Indigenous community gives Canada Post a stamp of approval
- EFN Staff | December 17, 2021
What does Buffy Sainte-Marie have in common with politicians, royalty and athletes?
The living legend is the newest Canadian to be immortalized by Canada Post and many are giving the move their stamp of approval.
A special ceremony was held in Ottawa on Nov. 18 at the National Arts Centre to unveil the image that will be featured on the new stamp.
The world-renowned singer, songwriter, artist and advocate, known to many by a single moniker, began her music career in the 1960s. Buffy soon made a name for herself and used her platform to raise awareness about important political and social issues.
Although not much is known about her early beginnings, it's believed she was born on the Piapot First Nation in February 1941. However, she was adopted by a non-Indigenous couple and raised in New England.
“Not only are we proud of Buffy's amazing accomplishments, but we are also so proud to have one of our own honoured in this way,” said Chief Mark Fox of Piapot First Nation.
He said Buffy has made efforts to keep the connection to her home community alive with frequent visits.
“As her career progressed, she always remembered her roots and where she came from,” said Fox.
Buffy returns to Piapot for ceremony or if she just happens to be nearby, he said.
Although her career spans six decades, the 80-year-old remains an active performer and is currently on tour.
“Throughout the years she has connected with many friends and relatives and has always thought of us when she worked on projects,” said Fox. “In 2018, she performed at Chief Payepot School along with 11 Regina Symphony Orchestra players during its Truth and Reconciliation Outreach Tour. She ended up staying afterwards to watch the talent show and interact with the students.”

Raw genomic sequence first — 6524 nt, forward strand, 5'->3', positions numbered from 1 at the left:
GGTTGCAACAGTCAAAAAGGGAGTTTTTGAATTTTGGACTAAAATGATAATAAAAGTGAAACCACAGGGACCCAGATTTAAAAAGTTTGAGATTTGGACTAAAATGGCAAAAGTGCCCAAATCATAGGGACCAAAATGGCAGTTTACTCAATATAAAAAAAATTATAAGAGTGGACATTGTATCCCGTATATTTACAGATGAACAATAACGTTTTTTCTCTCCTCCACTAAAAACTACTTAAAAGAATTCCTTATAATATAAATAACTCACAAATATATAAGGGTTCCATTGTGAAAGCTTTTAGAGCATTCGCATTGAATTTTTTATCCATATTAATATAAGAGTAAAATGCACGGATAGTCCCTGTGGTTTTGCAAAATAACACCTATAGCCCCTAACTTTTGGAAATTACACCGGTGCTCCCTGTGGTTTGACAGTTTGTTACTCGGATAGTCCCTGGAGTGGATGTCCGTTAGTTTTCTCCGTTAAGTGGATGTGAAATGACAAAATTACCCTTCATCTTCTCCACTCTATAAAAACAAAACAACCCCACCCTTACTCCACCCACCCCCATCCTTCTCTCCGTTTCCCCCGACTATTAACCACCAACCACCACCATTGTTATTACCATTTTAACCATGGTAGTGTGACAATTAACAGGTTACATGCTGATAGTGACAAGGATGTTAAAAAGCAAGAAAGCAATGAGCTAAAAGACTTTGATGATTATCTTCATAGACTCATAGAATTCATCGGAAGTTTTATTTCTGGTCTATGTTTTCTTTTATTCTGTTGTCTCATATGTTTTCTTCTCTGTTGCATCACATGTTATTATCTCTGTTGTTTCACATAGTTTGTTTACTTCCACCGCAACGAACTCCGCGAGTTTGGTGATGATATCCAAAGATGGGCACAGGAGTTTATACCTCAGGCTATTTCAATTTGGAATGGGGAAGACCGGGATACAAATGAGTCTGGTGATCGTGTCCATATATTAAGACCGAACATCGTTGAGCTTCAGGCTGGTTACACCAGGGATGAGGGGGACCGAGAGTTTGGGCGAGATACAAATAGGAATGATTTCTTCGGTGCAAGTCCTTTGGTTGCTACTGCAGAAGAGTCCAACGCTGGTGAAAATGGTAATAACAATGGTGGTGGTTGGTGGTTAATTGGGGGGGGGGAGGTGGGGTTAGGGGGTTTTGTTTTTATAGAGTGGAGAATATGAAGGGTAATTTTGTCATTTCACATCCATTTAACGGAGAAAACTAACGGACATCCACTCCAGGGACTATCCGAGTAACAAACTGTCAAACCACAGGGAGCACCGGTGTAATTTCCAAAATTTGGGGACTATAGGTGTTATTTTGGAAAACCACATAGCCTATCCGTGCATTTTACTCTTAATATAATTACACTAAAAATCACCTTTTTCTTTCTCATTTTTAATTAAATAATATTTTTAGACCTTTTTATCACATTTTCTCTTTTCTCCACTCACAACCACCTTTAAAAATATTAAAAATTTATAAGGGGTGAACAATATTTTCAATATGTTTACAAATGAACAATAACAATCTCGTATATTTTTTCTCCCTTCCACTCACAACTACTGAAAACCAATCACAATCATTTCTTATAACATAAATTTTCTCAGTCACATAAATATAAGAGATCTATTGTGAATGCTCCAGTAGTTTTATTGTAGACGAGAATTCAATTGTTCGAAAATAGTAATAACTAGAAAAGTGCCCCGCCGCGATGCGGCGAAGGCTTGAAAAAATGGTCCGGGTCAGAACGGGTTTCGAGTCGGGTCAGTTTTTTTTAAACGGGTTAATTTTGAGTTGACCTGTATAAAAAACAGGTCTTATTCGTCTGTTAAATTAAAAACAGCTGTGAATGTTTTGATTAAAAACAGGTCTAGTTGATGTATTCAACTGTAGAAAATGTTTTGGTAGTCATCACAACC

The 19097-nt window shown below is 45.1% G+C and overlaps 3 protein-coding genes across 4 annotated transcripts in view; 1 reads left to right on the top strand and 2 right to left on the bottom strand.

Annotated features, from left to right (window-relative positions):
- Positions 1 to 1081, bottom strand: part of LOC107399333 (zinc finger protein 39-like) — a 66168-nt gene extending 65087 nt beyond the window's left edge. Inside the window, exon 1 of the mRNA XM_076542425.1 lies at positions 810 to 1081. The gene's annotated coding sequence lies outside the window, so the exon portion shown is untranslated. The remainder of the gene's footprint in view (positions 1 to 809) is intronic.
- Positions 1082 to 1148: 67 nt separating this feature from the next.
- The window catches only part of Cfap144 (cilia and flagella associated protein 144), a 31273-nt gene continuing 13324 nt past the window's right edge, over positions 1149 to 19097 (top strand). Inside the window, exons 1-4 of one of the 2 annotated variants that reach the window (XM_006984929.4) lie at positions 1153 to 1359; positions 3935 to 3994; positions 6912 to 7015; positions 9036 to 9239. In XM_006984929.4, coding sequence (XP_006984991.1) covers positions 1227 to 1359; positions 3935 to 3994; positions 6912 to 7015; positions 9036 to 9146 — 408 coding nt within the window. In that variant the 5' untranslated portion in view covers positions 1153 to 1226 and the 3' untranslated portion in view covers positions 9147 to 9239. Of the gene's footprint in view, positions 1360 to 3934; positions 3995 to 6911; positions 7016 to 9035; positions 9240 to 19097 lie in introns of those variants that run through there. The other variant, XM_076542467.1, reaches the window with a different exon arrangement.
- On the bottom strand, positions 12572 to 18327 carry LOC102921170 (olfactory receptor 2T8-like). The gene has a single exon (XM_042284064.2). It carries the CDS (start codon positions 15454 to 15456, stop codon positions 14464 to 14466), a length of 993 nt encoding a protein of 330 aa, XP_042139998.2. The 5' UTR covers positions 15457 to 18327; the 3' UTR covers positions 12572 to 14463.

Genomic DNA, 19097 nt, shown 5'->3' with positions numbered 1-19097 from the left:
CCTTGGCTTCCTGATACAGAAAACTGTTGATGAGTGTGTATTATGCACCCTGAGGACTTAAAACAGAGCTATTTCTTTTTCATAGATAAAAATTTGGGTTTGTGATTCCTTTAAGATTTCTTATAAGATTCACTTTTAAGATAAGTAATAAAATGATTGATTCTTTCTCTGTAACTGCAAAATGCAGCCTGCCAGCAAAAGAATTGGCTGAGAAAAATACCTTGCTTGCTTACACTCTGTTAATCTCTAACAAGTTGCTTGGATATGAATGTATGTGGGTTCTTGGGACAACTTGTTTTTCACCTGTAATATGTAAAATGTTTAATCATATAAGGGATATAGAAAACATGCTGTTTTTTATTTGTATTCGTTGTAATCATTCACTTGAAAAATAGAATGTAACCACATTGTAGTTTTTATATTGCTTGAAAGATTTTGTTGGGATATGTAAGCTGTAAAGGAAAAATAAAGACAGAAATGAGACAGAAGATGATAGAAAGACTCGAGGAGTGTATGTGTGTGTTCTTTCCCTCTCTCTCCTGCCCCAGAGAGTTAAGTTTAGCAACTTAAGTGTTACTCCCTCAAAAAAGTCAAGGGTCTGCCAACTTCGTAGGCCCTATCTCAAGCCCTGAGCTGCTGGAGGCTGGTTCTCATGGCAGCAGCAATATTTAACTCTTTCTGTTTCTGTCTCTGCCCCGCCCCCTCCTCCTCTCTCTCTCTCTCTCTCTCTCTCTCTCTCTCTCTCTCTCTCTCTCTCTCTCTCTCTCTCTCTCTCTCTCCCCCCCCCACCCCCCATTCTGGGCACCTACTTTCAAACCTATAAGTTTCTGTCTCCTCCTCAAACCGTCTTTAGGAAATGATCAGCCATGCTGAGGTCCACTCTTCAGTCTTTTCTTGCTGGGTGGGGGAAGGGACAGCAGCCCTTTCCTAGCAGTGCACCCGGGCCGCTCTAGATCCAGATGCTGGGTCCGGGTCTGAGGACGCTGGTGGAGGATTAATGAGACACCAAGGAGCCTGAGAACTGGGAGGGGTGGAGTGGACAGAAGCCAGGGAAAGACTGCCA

Despite her fame, she has never forgotten her roots and the community appreciates her for it.
Fox is not the only local who is beaming with pride over the new stamp.
Blair Stonechild, professor of Indigenous Studies at First Nations University of Canada, who penned Buffy’s biography titled, It’s My Way, is equally excited.
“Buffy is not only a pioneer of Indigenous music but a musical icon,” he said in an email statement. “Her creative work and tireless advocacy for our people makes her certainly worthy of recognition via being on a stamp.”
Buffy’s song-writing is legendary and many of her songs have been covered by the likes of Elvis Presley, Neil Diamond, Barbra Streisand, Cher and Céline Dion.
Like any true fan, Stonechild said he has already purchased a pack of the stamps.
Buffy is not the first Indigenous person to be honoured with a stamp.
Other Indigenous people to appear on a Canada Post stamp since Confederation include: Pitseoluk Ashoona, Molly Brant, Sheila Watt-Cloutier, Emily Pauline-Johnson, Kateri Takakwitha, Crowfoot, Gabriel Dumont, Chief Dan George, Tom Longboat, Matonabbee, Louis Riel, Robbie Robertson, and Tecumseh.
The stamp features a photograph by Simon Fowler, which appeared on the cover of her single "The Big Ones Get Away" from her 1992 album Coincidence and Likely Stories.
The stamps and collectibles are available at canadapost.ca and post offices across Canada.